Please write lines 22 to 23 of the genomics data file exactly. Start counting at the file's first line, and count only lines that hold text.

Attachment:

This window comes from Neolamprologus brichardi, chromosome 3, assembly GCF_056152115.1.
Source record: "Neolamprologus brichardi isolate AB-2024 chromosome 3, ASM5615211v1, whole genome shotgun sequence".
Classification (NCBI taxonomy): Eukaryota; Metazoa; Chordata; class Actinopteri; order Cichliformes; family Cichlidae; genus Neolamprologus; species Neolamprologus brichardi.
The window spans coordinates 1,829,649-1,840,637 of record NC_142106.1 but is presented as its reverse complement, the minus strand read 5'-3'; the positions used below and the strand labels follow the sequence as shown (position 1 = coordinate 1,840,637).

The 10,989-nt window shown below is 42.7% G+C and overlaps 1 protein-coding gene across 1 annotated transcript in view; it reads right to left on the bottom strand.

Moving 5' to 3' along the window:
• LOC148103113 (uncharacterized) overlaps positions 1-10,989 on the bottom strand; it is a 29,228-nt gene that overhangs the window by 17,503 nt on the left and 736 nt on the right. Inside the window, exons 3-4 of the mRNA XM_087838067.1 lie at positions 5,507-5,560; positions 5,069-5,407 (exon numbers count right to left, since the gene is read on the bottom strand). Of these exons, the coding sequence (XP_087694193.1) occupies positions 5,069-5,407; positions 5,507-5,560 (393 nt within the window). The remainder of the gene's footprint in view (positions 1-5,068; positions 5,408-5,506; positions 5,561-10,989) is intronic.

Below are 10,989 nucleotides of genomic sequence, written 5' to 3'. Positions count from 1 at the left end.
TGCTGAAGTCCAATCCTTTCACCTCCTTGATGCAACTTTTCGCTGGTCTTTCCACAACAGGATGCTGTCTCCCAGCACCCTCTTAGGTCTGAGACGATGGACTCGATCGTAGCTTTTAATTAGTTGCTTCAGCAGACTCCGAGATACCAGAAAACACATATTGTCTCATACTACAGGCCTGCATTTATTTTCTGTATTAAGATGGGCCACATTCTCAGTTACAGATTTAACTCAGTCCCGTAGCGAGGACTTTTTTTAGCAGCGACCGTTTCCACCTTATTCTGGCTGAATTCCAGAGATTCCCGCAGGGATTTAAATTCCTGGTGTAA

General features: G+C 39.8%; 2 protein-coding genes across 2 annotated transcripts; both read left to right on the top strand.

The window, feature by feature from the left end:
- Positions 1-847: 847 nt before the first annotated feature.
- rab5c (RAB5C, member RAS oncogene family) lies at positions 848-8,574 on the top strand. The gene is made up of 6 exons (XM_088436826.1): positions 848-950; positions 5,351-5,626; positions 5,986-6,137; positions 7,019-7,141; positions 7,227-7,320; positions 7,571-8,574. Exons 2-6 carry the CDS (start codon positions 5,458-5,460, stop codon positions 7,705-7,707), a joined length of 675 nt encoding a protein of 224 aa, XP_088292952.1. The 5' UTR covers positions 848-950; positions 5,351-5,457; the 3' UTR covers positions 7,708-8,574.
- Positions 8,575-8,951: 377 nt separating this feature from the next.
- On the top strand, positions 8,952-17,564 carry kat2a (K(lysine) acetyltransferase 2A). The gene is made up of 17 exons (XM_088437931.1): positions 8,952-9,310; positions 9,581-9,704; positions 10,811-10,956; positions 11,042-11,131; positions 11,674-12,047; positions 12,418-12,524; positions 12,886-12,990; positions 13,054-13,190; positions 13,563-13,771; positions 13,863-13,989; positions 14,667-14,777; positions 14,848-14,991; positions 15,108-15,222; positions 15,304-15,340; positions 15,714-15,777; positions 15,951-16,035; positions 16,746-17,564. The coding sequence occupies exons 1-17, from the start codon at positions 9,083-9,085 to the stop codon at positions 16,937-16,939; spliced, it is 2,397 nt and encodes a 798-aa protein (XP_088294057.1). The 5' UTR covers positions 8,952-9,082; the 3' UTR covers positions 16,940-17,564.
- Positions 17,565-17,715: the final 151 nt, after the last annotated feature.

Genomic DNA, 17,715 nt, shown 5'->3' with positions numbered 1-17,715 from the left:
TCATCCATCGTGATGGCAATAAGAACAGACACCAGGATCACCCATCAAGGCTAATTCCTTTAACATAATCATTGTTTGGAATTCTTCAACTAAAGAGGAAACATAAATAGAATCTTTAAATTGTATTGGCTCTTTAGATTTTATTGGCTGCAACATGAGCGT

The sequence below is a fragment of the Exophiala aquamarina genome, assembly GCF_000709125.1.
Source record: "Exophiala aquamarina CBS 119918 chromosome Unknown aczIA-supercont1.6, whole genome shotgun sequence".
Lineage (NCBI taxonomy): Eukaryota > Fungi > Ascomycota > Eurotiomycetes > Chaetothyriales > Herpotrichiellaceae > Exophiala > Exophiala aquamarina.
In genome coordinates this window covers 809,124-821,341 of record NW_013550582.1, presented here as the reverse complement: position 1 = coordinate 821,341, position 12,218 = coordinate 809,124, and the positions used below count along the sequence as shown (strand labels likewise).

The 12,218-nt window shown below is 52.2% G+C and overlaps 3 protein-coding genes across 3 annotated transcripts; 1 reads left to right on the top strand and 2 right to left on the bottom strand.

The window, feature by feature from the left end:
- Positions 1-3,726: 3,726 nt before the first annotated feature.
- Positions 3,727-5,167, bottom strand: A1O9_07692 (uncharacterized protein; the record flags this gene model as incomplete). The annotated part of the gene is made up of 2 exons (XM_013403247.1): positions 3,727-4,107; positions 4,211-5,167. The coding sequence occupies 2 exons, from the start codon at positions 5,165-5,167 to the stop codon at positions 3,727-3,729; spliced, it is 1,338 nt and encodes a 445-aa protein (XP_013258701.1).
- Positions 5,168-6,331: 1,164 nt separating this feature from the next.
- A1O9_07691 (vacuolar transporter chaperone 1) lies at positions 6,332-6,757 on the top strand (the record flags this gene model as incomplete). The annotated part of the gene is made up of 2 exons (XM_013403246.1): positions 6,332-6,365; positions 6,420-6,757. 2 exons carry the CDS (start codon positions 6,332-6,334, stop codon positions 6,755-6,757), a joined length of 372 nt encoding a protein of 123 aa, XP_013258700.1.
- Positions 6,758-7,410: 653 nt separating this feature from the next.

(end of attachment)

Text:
In genome coordinates this window covers 809,124-821,341 of record NW_013550582.1, presented here as the reverse complement: position 1 = coordinate 821,341, position 12,218 = coordinate 809,124, and the positions used below count along the sequence as shown (strand labels likewise).

The 12,218-nt window shown below is 52.2% G+C and overlaps 3 protein-coding genes across 3 annotated transcripts; 1 reads left to right on the top strand and 2 right to left on the bottom strand.